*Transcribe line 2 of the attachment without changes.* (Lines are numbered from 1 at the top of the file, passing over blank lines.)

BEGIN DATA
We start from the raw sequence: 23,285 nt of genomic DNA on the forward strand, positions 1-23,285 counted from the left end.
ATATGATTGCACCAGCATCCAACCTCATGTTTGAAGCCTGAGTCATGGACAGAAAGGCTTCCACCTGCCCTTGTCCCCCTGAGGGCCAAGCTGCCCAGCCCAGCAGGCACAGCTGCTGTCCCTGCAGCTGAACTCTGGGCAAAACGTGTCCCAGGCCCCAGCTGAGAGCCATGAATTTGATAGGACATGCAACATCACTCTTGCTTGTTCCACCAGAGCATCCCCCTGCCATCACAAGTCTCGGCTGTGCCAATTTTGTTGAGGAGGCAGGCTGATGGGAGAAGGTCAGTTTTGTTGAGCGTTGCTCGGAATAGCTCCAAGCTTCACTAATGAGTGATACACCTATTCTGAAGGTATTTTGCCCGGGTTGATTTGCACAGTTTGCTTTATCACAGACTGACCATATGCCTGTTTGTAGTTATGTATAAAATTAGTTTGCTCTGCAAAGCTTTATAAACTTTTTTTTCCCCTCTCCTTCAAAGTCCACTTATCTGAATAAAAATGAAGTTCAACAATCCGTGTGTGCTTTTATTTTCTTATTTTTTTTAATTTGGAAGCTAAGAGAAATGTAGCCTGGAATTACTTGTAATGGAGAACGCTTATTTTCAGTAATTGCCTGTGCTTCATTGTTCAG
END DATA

ATATGATTGCACCAGCATCCAACCTCATGTTTGAAGCCTGAGTCATGGACAGAAAGGCTTCCACCTGCCCTTGTCCCCCTGAGGGCCAAGCTGCCCAGCCCAGCAGGCACAGCTGCTGTCCCTGCAGCTGAACTCTGGGCAAAACGTGTCCCAGGCCCCAGCTGAGAGCCATGAATTTGATAGGACATGCAACATCACTCTTGCTTGTTCCACCAGAGCATCCCCCTGCCATCACAAGTCTCGGCTGTGCCAATTTTGTTGAGGAGGCAGGCTGATGGGAGAAGGTCAGTTTTGTTGAGCGTTGCTCGGAATAGCTCCAAGCTTCACTAATGAGTGATACACCTATTCTGAAGGTATTTTGCCCGGGTTGATTTGCACAGTTTGCTTTATCACAGACTGACCATATGCCTGTTTGTAGTTATGTATAAAATTAGTTTGCTCTGCAAAGCTTTATAAACTTTTTTTTCCCCTCTCCTTCAAAGTCCACTTATCTGAATAAAAATGAAGTTCAACAATCCGTGTGTGCTTTTATTTTCTTATTTTTTTTAATTTGGAAGCTAAGAGAAATGTAGCCTGGAATTACTTGTAATGGAGAACGCTTATTTTCAGTAATTGCCTGTGCTTCATTGTTCAG